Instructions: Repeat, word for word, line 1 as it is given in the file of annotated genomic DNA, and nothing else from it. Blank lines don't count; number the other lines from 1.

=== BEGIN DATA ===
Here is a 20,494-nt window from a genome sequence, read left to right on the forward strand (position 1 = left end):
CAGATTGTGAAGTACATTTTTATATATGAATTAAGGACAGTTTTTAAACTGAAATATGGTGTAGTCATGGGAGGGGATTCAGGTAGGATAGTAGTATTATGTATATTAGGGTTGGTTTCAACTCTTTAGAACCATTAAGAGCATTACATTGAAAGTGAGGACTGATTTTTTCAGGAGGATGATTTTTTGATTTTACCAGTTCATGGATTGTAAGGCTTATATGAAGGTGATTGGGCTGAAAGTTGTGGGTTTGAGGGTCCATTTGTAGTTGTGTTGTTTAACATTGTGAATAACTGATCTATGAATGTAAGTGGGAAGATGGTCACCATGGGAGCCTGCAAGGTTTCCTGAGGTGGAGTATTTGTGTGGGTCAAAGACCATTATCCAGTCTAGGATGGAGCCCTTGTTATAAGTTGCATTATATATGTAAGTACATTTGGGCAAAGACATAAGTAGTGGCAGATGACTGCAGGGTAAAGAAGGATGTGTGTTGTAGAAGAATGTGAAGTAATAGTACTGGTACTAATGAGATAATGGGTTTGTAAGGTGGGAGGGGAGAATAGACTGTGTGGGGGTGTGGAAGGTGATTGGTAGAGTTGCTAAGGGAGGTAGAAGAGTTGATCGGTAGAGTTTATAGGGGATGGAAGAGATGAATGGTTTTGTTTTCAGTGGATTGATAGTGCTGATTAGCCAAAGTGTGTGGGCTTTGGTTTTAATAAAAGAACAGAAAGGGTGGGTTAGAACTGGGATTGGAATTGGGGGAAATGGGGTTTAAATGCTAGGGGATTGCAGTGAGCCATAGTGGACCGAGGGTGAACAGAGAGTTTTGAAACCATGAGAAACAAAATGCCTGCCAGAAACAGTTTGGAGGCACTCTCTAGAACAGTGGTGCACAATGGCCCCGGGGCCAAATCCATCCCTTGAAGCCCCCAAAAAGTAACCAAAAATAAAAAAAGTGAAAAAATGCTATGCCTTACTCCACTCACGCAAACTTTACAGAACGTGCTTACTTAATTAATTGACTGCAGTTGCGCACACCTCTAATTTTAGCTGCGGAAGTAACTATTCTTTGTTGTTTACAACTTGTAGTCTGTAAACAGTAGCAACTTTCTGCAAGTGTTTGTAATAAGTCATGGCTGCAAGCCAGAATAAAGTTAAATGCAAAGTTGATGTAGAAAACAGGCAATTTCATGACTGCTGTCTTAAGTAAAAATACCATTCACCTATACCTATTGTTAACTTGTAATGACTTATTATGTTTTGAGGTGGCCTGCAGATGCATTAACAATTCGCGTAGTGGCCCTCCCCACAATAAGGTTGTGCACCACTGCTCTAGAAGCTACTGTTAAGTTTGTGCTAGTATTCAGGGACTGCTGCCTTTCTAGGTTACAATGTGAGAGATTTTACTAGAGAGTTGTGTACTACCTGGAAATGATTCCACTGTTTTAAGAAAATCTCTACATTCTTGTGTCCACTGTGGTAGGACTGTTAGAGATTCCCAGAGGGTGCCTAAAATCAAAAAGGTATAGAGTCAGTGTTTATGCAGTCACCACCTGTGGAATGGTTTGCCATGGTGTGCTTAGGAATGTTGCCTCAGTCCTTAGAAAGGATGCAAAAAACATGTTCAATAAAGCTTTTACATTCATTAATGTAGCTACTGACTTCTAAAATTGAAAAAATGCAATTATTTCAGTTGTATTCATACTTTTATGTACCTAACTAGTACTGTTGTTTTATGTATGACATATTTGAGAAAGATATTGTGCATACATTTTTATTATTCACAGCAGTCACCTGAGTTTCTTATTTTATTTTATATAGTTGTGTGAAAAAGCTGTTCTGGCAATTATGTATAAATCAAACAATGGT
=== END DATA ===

Here is a 20,494-nt window from a genome sequence, read left to right on the forward strand (position 1 = left end):